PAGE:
In Tehama County, California, a social services department employee tried to argue that the government should accommodate his belief that his religion required him to share his faith his other employees and clients coming to him. The 9th Circuit Court disagreed, and quite rightly too, noting that the government can't be seen promoting religion in this manner.

Richard Garnett: Churches Should Endorse Politicians
The question of church involvement in political campaigns resurfaces on a regular basis. Right now, churches are bound by the same rules as all other non-profits: they can't use their tax-free money to engage in partisan political campaigning. Some people want to change this and give churches special privileges in the political arena.

Religious Bigotry in Public Life
Some secularists argue that religious beliefs shouldn't play any role in public policy decisions. Religious believers object to this, arguing that religious beliefs are fundamental to how a person views the world and so excluding those beliefs effectively excludes religious believers from public policy debates.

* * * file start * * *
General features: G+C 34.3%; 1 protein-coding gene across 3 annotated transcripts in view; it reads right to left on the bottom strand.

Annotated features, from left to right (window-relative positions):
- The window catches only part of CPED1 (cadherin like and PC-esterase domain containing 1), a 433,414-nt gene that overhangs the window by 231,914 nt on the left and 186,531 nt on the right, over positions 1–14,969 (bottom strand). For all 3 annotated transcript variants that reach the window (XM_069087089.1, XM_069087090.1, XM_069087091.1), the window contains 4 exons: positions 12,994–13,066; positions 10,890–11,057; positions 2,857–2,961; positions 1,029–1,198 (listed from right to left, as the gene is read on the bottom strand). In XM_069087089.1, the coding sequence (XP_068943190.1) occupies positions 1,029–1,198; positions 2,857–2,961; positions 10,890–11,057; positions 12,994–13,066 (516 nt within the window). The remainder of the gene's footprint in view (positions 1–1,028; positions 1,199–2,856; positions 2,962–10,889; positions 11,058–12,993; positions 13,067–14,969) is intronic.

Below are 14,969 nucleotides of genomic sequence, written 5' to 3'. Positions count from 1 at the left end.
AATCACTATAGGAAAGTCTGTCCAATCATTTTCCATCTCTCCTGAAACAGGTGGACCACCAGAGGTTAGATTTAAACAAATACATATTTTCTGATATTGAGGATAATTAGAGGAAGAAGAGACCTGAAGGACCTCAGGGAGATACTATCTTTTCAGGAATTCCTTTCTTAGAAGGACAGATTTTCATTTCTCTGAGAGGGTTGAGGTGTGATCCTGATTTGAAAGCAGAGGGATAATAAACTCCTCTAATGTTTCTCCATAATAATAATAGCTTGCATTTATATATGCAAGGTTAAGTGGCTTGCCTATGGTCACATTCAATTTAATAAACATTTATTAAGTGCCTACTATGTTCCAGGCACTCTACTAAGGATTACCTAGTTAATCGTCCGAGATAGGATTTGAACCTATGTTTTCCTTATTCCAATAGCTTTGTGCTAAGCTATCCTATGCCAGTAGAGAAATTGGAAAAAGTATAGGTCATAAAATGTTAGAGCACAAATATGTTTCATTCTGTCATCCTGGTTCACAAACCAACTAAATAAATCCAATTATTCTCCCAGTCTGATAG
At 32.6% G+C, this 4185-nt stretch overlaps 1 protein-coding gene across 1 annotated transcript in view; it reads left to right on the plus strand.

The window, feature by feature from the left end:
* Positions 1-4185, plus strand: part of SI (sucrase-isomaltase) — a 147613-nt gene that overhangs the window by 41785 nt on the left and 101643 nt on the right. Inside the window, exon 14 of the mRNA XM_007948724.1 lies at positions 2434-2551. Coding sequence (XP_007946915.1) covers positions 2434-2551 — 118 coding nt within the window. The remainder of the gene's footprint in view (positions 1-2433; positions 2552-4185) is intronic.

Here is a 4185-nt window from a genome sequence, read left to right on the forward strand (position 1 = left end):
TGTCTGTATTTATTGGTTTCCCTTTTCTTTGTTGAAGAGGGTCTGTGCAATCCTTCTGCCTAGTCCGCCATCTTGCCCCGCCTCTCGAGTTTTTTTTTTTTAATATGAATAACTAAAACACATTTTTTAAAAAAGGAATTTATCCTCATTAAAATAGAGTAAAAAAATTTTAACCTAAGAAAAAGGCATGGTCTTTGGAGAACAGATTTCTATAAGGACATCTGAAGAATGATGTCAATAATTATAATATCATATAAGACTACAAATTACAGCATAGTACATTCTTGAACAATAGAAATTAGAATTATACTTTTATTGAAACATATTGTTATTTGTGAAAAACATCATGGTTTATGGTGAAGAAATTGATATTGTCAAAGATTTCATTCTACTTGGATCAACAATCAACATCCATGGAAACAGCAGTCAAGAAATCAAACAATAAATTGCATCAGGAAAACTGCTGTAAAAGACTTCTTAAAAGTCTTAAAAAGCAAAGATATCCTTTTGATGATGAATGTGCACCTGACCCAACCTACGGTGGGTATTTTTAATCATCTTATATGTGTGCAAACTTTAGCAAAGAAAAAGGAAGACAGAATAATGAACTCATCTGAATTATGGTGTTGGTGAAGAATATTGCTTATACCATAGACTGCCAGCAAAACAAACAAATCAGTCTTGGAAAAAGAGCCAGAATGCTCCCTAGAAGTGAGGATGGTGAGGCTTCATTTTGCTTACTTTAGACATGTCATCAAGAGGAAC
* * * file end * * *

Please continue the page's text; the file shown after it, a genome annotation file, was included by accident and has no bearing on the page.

God's Senator: Sam Brownback Seeks Christian Fascism, Theocracy
Sam Brownback is a Republican Senator from Kansas who would probably like to be President. The far Christian Right also seems to want him to be the next president because he agrees with all their most extreme views. Sam Brownback wants to be elected president, but it really doesn't appear that he believes in democracy as much as he believes in a fascist Christian theocracy.

Supreme Court Won't Hear Case on Sculpture Critical of Catholicism